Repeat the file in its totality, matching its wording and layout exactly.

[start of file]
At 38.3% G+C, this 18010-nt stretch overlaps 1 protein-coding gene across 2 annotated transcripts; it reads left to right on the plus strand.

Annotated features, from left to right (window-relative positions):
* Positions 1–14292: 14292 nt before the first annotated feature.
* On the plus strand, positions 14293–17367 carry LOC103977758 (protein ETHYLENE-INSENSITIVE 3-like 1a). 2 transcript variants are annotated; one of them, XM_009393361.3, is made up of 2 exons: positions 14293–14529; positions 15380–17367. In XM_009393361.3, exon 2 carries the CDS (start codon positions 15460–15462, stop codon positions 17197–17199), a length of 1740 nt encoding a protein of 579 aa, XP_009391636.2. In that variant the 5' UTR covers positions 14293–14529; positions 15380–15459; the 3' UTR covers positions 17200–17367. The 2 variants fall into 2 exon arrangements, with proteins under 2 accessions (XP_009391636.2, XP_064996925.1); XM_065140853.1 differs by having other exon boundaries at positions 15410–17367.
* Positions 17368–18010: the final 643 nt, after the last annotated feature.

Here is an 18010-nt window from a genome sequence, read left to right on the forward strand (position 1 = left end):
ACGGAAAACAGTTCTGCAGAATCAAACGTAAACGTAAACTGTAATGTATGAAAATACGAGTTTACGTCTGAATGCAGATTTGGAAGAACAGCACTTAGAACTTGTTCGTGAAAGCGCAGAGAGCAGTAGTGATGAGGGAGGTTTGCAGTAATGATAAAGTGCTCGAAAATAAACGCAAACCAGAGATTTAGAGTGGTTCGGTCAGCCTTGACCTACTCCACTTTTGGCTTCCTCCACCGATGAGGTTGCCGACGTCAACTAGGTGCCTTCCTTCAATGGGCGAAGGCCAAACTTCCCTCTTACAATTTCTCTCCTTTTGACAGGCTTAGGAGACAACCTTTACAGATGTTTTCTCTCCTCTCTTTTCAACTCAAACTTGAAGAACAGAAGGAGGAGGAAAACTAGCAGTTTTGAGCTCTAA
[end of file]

At 38.3% G+C, this 18010-nt stretch overlaps 1 protein-coding gene across 2 annotated transcripts; it reads left to right on the plus strand.

Annotated features, from left to right (window-relative positions):
* Positions 1–14292: 14292 nt before the first annotated feature.
* On the plus strand, positions 14293–17367 carry LOC103977758 (protein ETHYLENE-INSENSITIVE 3-like 1a). 2 transcript variants are annotated; one of them, XM_009393361.3, is made up of 2 exons: positions 14293–14529; positions 15380–17367. In XM_009393361.3, exon 2 carries the CDS (start codon positions 15460–15462, stop codon positions 17197–17199), a length of 1740 nt encoding a protein of 579 aa, XP_009391636.2. In that variant the 5' UTR covers positions 14293–14529; positions 15380–15459; the 3' UTR covers positions 17200–17367. The 2 variants fall into 2 exon arrangements, with proteins under 2 accessions (XP_009391636.2, XP_064996925.1); XM_065140853.1 differs by having other exon boundaries at positions 15410–17367.
* Positions 17368–18010: the final 643 nt, after the last annotated feature.

Here is an 18010-nt window from a genome sequence, read left to right on the forward strand (position 1 = left end):
ACGGAAAACAGTTCTGCAGAATCAAACGTAAACGTAAACTGTAATGTATGAAAATACGAGTTTACGTCTGAATGCAGATTTGGAAGAACAGCACTTAGAACTTGTTCGTGAAAGCGCAGAGAGCAGTAGTGATGAGGGAGGTTTGCAGTAATGATAAAGTGCTCGAAAATAAACGCAAACCAGAGATTTAGAGTGGTTCGGTCAGCCTTGACCTACTCCACTTTTGGCTTCCTCCACCGATGAGGTTGCCGACGTCAACTAGGTGCCTTCCTTCAATGGGCGAAGGCCAAACTTCCCTCTTACAATTTCTCTCCTTTTGACAGGCTTAGGAGACAACCTTTACAGATGTTTTCTCTCCTCTCTTTTCAACTCAAACTTGAAGAACAGAAGGAGGAGGAAAACTAGCAGTTTTGAGCTCTAA